Attacks didn't impact Aramco's IPO plans: CEO

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Aramco's maximum production capacity is 12 million barrels per day (bpd), though the OPEC kingpin has been pumping significantly below that level as part of a coordinated agreement OPEC and non-OPEC producers to lower output and keep a floor under falling oil prices, according to CNBC.

Saudi Arabia's giant oil company likely isn't worth as much as Crown Prince Mohammed bin Salman has hoped.

Saudi Aramco is moving forward with its plans for an IPO after drone attacks crippled its oil production, and new details suggest some shares will be offered before 2020.

The state-owned oil company could sell 1% to 2% of its shares on Saudi Arabia's domestic exchange as soon as November, the Wall Street Journal reported Tuesday.

The executive president of Saudi oil company Aramco, Amin Nasser, today sought worldwide support to prevent attacks similar to those executed against the facilities of that state company.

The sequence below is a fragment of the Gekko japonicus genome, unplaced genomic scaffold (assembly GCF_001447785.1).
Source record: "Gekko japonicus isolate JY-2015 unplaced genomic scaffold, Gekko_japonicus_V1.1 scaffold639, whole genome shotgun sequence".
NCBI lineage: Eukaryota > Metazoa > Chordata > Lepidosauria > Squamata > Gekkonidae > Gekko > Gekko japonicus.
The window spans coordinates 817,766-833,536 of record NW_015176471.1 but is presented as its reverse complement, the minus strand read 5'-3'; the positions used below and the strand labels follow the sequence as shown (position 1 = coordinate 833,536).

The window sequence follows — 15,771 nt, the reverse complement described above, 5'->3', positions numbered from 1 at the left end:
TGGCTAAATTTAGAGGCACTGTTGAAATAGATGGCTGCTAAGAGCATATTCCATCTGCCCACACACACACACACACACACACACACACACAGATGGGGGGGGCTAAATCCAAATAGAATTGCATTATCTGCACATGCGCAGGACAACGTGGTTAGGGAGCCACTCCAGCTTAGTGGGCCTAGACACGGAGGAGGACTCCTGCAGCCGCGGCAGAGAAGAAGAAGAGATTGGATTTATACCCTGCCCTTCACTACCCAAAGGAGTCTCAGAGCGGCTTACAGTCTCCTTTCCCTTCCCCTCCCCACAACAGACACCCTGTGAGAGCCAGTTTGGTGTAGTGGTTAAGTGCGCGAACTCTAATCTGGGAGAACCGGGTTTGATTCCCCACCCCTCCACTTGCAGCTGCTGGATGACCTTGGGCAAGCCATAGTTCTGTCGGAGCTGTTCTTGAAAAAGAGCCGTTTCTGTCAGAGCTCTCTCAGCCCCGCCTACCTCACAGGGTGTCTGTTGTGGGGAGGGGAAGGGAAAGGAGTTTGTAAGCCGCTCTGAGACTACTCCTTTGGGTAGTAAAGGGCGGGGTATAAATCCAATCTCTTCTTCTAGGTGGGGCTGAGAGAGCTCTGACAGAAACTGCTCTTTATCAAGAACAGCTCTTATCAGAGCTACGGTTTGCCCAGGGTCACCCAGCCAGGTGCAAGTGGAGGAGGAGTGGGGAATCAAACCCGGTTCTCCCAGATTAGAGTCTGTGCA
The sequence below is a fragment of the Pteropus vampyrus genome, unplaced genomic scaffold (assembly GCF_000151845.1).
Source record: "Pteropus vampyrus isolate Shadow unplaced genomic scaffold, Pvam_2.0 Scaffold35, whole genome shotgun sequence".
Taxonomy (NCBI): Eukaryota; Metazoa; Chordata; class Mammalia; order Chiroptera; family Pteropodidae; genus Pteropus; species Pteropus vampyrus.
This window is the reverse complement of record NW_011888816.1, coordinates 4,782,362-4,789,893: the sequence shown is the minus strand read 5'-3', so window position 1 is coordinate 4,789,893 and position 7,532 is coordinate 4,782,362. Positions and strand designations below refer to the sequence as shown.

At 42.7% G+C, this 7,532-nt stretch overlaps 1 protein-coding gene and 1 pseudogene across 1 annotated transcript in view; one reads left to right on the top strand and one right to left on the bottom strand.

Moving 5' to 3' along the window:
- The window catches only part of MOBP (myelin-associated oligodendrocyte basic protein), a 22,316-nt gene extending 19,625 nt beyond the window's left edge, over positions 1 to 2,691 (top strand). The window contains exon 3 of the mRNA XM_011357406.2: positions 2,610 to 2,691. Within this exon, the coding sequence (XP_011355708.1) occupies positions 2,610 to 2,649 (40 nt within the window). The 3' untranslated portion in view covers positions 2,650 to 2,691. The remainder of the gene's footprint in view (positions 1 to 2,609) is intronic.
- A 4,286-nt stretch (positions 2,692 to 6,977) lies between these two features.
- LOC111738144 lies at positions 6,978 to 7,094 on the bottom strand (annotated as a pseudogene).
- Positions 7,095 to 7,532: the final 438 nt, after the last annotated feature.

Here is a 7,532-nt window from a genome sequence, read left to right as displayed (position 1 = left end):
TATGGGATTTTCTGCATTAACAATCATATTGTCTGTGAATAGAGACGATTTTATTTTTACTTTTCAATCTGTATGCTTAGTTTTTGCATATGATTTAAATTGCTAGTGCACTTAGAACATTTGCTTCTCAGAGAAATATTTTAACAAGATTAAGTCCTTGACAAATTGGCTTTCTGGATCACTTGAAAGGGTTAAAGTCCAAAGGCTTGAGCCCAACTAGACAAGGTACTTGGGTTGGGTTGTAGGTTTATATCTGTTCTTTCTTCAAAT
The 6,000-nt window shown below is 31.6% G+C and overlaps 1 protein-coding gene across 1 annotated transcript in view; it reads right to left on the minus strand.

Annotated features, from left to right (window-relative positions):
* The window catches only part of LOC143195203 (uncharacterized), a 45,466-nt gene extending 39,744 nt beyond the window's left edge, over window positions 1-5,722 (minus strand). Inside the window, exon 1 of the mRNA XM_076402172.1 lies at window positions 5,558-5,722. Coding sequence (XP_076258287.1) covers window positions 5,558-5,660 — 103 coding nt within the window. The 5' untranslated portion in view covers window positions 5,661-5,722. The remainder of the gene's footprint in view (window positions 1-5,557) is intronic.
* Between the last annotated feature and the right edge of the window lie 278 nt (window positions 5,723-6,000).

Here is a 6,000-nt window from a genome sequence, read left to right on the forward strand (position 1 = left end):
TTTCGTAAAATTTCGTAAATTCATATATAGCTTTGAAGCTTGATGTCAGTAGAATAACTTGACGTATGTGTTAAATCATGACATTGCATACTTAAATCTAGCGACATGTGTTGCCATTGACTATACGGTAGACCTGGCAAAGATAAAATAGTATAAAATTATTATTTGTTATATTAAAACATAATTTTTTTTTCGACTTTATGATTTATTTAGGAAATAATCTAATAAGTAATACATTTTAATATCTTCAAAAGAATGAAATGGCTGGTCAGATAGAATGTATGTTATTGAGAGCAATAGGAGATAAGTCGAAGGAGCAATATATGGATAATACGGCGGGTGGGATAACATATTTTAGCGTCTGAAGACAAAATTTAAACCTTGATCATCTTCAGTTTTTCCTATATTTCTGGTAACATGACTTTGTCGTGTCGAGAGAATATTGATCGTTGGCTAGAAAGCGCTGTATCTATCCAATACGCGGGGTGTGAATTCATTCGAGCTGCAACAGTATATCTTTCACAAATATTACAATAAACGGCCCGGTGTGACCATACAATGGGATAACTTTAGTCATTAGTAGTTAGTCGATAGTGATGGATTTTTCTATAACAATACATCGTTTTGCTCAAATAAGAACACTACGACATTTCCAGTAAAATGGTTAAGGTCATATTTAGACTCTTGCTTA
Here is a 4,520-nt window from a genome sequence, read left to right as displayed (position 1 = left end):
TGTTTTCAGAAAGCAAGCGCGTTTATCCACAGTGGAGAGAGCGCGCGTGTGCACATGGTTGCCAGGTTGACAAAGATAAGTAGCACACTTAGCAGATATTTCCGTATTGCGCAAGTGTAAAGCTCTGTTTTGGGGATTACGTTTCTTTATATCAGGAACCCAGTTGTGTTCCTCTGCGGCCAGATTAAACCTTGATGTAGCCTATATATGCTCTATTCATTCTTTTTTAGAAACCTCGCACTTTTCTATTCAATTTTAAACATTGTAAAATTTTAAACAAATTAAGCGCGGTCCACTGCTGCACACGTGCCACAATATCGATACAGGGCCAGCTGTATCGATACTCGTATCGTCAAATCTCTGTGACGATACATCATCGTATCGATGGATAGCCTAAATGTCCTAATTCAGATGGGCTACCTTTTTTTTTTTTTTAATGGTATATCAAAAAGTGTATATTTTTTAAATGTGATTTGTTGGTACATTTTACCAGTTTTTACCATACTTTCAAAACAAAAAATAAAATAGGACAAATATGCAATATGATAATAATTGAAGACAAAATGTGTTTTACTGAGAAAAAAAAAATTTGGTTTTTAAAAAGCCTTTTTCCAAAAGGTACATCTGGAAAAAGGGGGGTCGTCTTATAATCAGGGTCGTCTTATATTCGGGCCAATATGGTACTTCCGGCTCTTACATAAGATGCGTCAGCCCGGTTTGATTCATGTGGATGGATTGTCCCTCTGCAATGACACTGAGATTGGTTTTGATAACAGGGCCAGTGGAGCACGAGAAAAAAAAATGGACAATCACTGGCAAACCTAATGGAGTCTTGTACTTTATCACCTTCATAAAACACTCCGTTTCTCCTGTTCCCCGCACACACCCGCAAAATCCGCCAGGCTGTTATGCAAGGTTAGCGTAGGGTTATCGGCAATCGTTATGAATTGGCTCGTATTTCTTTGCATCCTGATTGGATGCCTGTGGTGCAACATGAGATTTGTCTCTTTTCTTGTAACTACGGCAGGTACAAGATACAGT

The absence of an worldwide resolution to take action against these operations could embolden attackers and put global energy security at risk, Nasser said.

"You heard the minister of foreign affairs and I think he spoke enough about (where) the attacks (are) coming from. It's instigated by Iran for sure, there's no doubt", Nasser said.

Yemen's Houthi group claimed responsibility for the attacks, but a US official said they originated from southwestern Iran.

Nasser added that the attacks had no effect on Aramco's revenues because the company continued to supply customers as planned.

Aramco is poised to release its prospectus October 25 in Arabic, and follow up with an English version two days later, sources told WSJ. Although Yemen's Houthi militia repeatedly claimed responsibility of the attacks, and warned of further attacks unless Riyadh ended its military campaign in Yemen, Washington and Riyadh have blamed Iran.

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